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Approaches to improving energy yield from PV modules

: Jaus, J.; Duell, M.; Eckert, J.; Adurodija, F.O.; Li, B.; Mickiewicz, R.A.; Doble, D.M.


Dhere, N.G. ; Society of Photo-Optical Instrumentation Engineers -SPIE-, Bellingham/Wash.:
Reliability of photovoltaic cells, modules, components, and systems III : 3 - 5 August 2010, San Diego, California, United States
Bellingham, WA: SPIE, 2010 (Proceedings of SPIE 7773)
ISBN: 978-0-8194-8269-3
Paper 77730S
Reliability of Photovoltaic Cells, Modules, Components, and Systems Conference <3, 2010, San Diego/Calif.>
Solar Energy and Technology Symposium <2010, San Diego/Calif.>
Conference Paper
Fraunhofer ISE ()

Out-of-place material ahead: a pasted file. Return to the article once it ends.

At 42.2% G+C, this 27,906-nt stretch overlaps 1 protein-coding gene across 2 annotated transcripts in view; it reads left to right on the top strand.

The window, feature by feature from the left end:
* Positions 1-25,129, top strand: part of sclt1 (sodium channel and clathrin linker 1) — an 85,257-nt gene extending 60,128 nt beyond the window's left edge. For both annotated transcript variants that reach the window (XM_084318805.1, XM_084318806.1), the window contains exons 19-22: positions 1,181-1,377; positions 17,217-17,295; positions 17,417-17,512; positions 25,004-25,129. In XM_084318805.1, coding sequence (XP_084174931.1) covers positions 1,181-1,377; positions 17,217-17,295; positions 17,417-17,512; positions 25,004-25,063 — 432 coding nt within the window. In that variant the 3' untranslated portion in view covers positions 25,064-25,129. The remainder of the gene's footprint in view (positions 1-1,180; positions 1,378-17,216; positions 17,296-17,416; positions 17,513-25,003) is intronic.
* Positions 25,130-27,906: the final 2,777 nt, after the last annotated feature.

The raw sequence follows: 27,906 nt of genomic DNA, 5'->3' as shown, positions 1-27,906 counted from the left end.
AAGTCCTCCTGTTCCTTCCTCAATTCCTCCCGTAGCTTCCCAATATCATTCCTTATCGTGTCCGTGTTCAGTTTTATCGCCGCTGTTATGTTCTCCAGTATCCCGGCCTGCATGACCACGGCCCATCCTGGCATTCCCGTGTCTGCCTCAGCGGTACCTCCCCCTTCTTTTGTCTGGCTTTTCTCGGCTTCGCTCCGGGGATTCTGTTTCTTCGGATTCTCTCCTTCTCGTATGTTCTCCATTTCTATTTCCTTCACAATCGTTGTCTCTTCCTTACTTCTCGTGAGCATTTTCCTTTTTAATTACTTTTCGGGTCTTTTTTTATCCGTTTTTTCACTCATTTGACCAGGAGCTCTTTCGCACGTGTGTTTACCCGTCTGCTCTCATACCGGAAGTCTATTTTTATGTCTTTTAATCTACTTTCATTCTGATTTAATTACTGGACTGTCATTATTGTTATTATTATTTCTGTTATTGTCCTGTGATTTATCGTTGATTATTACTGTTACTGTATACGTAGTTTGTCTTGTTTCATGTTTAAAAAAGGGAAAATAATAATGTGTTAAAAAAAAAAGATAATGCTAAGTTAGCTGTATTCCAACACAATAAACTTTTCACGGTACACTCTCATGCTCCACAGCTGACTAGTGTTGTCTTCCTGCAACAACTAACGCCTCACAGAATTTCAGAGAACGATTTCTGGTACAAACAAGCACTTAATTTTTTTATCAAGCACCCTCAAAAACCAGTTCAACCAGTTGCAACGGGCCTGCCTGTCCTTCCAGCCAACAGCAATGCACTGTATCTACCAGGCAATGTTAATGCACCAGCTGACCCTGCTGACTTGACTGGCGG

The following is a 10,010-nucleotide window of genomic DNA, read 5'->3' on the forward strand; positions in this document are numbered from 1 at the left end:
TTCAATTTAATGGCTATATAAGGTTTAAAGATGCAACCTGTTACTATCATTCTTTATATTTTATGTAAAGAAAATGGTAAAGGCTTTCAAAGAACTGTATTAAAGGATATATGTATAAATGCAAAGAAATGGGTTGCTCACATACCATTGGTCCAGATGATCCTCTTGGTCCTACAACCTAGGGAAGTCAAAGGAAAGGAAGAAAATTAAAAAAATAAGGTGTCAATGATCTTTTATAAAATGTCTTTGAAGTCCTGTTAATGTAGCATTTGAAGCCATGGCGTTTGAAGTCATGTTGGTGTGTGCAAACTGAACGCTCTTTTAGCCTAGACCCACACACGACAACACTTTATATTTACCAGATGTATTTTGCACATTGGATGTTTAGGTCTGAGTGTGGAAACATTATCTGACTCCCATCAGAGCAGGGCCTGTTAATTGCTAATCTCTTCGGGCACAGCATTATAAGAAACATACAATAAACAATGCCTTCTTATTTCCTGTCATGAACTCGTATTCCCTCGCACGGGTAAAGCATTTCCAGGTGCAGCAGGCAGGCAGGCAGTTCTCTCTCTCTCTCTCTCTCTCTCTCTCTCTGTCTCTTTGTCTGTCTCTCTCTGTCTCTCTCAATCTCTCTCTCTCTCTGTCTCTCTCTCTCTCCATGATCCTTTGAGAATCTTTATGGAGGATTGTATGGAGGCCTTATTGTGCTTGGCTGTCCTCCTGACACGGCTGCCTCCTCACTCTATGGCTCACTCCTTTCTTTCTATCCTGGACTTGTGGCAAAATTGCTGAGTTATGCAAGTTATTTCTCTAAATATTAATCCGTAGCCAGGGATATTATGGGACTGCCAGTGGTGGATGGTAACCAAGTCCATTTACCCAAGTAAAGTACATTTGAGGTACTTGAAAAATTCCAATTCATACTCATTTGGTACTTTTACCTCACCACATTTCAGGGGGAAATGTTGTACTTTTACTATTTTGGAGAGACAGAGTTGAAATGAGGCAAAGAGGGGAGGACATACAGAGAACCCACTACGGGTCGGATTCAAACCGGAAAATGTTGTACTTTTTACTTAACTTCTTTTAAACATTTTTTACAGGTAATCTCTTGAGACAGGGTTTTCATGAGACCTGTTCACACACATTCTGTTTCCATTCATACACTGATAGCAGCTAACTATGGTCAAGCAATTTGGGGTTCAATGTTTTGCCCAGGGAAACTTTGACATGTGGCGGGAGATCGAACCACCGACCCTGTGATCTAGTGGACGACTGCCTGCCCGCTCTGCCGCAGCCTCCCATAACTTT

PV modules were fabricated that incorporated various methods to increase the amount of light which is ultimately transmitted to the solar cell in order to improve energy yield. The techniques employed included diffuse scattering and reflection to minimize shading losses, as well as using structured glass to increase the probability of incident light capture. In the first technology, a laser is used to create a scattering pattern on the front-side glass of the module. This pattern directed light away from the bus bars and grid fingers, resulting in an increase in short circuit current (ISC) of up to 3.3%. In the second technology, the bus wires were coated with a diffuse reflective coating. A part of the incident sunlight is reflected from this coating at such angles that internal reflection at the front surface of the front-side glass occurs. The light is reflected back to the active area of the solar cell and contributes to the generated photocurrent resulting in an av erage increase of 0.9% in ISC. Finally, four different types of commercially available structured glass were investigated: grooves, pyramids, inverted pyramids, and a very lightly textured glass with only 5% increased surface area. Results showed an increase in ISC of up to 3.2% for pyramid structures using normally incident light, with the effect increasing at higher angles of incidence. The results demonstrated the possibility of improving PV module energy yield by taking advantage of basic optical principles and straightforward processing methods.